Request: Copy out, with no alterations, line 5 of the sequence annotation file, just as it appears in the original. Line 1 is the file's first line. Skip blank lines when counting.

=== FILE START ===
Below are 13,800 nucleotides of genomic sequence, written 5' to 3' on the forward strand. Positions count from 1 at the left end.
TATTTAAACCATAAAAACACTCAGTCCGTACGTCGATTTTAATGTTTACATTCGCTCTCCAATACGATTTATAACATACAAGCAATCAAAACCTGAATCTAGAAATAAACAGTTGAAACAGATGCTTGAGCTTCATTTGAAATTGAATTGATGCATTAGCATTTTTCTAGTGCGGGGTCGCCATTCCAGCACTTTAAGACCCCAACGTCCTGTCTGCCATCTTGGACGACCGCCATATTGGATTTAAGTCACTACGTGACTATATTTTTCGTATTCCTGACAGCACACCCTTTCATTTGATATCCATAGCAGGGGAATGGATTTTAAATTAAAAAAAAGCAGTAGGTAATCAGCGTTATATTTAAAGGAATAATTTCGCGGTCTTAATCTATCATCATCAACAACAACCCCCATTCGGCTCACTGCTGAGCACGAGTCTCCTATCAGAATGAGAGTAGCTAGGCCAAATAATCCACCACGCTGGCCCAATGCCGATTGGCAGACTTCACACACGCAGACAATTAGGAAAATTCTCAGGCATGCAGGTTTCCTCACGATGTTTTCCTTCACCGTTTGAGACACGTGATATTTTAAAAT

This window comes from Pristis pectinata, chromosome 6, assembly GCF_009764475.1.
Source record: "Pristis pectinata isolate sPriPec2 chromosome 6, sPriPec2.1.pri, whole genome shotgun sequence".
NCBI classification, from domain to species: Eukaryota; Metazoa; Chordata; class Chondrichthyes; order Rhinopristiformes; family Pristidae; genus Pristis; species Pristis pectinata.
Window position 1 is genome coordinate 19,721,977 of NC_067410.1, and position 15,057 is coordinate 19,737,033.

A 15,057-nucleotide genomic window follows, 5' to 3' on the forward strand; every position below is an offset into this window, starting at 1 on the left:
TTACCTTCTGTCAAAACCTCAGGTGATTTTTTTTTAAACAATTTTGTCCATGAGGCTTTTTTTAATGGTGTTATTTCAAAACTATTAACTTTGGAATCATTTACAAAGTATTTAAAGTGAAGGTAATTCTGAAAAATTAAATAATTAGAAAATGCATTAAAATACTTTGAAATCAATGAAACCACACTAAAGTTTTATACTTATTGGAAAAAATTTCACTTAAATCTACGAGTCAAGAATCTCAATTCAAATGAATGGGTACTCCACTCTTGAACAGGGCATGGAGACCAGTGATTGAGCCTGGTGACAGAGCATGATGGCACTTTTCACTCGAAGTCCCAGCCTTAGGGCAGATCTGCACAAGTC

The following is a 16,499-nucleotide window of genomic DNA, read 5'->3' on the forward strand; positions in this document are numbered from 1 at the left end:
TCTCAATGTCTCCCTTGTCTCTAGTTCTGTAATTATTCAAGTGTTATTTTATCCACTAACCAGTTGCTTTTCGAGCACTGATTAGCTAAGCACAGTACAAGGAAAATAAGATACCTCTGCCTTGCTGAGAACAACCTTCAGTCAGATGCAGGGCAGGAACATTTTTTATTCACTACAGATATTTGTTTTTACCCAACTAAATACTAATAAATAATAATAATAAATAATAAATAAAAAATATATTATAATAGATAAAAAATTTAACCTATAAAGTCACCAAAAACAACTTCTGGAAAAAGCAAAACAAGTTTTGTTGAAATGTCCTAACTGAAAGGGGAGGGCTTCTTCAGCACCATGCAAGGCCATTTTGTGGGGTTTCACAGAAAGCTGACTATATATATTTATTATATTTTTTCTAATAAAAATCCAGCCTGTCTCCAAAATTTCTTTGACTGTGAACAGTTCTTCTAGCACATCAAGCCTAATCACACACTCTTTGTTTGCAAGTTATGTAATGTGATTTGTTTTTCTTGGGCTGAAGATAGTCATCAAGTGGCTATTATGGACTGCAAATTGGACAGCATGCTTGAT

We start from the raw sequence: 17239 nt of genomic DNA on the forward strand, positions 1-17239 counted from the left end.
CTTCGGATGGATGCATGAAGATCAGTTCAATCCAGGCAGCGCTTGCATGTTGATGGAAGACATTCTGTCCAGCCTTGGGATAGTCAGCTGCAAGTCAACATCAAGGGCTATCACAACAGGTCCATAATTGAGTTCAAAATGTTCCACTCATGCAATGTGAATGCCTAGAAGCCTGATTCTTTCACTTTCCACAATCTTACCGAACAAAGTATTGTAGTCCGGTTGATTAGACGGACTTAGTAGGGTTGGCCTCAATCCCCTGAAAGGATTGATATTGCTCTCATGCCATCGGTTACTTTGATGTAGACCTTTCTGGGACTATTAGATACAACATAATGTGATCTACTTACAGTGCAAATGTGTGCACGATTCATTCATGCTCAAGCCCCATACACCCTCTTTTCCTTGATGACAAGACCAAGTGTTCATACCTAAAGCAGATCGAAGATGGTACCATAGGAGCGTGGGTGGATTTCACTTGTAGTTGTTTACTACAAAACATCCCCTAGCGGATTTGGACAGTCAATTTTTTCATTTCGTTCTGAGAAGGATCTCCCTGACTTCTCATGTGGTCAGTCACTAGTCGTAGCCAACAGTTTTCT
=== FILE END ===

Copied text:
NCBI classification, from domain to species: Eukaryota; Metazoa; Chordata; class Chondrichthyes; order Rhinopristiformes; family Pristidae; genus Pristis; species Pristis pectinata.